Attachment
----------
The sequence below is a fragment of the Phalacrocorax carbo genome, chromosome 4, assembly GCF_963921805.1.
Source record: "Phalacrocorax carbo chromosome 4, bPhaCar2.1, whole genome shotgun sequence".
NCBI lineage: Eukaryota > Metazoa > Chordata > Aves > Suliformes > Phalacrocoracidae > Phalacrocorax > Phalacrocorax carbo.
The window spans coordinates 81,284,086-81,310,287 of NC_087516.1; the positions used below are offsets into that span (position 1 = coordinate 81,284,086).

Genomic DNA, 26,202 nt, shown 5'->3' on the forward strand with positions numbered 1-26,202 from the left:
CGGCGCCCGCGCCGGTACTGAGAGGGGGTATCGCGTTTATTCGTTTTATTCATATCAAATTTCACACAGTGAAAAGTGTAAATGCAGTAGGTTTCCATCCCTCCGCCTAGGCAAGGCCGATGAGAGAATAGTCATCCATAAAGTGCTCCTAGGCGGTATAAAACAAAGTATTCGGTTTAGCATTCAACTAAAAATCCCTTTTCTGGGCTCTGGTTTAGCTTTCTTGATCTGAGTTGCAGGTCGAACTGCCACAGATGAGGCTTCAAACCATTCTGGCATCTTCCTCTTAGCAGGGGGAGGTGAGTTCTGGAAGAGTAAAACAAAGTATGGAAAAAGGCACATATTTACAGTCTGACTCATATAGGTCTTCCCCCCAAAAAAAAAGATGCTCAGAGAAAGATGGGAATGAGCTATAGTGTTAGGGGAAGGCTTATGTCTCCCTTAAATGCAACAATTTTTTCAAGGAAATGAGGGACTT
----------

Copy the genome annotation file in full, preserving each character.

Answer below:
The sequence below is a fragment of the Phalacrocorax carbo genome, chromosome 4, assembly GCF_963921805.1.
Source record: "Phalacrocorax carbo chromosome 4, bPhaCar2.1, whole genome shotgun sequence".
NCBI lineage: Eukaryota > Metazoa > Chordata > Aves > Suliformes > Phalacrocoracidae > Phalacrocorax > Phalacrocorax carbo.
The window spans coordinates 81,284,086-81,310,287 of NC_087516.1; the positions used below are offsets into that span (position 1 = coordinate 81,284,086).

Genomic DNA, 26,202 nt, shown 5'->3' on the forward strand with positions numbered 1-26,202 from the left:
CGGCGCCCGCGCCGGTACTGAGAGGGGGTATCGCGTTTATTCGTTTTATTCATATCAAATTTCACACAGTGAAAAGTGTAAATGCAGTAGGTTTCCATCCCTCCGCCTAGGCAAGGCCGATGAGAGAATAGTCATCCATAAAGTGCTCCTAGGCGGTATAAAACAAAGTATTCGGTTTAGCATTCAACTAAAAATCCCTTTTCTGGGCTCTGGTTTAGCTTTCTTGATCTGAGTTGCAGGTCGAACTGCCACAGATGAGGCTTCAAACCATTCTGGCATCTTCCTCTTAGCAGGGGGAGGTGAGTTCTGGAAGAGTAAAACAAAGTATGGAAAAAGGCACATATTTACAGTCTGACTCATATAGGTCTTCCCCCCAAAAAAAAAGATGCTCAGAGAAAGATGGGAATGAGCTATAGTGTTAGGGGAAGGCTTATGTCTCCCTTAAATGCAACAATTTTTTCAAGGAAATGAGGGACTT